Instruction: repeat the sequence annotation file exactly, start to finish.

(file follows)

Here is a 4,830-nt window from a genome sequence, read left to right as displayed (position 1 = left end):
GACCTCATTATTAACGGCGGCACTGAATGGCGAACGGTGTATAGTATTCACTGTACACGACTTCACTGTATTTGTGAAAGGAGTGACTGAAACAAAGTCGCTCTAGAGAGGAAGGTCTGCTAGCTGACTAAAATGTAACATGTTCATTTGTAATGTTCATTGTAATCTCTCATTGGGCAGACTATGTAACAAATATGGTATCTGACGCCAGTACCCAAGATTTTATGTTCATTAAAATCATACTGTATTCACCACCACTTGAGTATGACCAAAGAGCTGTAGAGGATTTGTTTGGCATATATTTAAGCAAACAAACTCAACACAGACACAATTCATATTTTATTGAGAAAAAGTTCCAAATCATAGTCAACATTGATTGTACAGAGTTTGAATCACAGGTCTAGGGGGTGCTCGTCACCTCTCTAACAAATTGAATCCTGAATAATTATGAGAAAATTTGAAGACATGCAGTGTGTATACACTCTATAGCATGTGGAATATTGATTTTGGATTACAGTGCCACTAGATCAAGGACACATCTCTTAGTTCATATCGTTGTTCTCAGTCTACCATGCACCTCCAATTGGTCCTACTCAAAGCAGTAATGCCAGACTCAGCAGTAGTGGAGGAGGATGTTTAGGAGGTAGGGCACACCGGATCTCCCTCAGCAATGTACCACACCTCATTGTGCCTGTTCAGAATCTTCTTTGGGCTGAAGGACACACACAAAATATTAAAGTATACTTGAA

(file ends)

Here is a 4,830-nt window from a genome sequence, read left to right as displayed (position 1 = left end):
GACCTCATTATTAACGGCGGCACTGAATGGCGAACGGTGTATAGTATTCACTGTACACGACTTCACTGTATTTGTGAAAGGAGTGACTGAAACAAAGTCGCTCTAGAGAGGAAGGTCTGCTAGCTGACTAAAATGTAACATGTTCATTTGTAATGTTCATTGTAATCTCTCATTGGGCAGACTATGTAACAAATATGGTATCTGACGCCAGTACCCAAGATTTTATGTTCATTAAAATCATACTGTATTCACCACCACTTGAGTATGACCAAAGAGCTGTAGAGGATTTGTTTGGCATATATTTAAGCAAACAAACTCAACACAGACACAATTCATATTTTATTGAGAAAAAGTTCCAAATCATAGTCAACATTGATTGTACAGAGTTTGAATCACAGGTCTAGGGGGTGCTCGTCACCTCTCTAACAAATTGAATCCTGAATAATTATGAGAAAATTTGAAGACATGCAGTGTGTATACACTCTATAGCATGTGGAATATTGATTTTGGATTACAGTGCCACTAGATCAAGGACACATCTCTTAGTTCATATCGTTGTTCTCAGTCTACCATGCACCTCCAATTGGTCCTACTCAAAGCAGTAATGCCAGACTCAGCAGTAGTGGAGGAGGATGTTTAGGAGGTAGGGCACACCGGATCTCCCTCAGCAATGTACCACACCTCATTGTGCCTGTTCAGAATCTTCTTTGGGCTGAAGGACACACACAAAATATTAAAGTATACTTGAA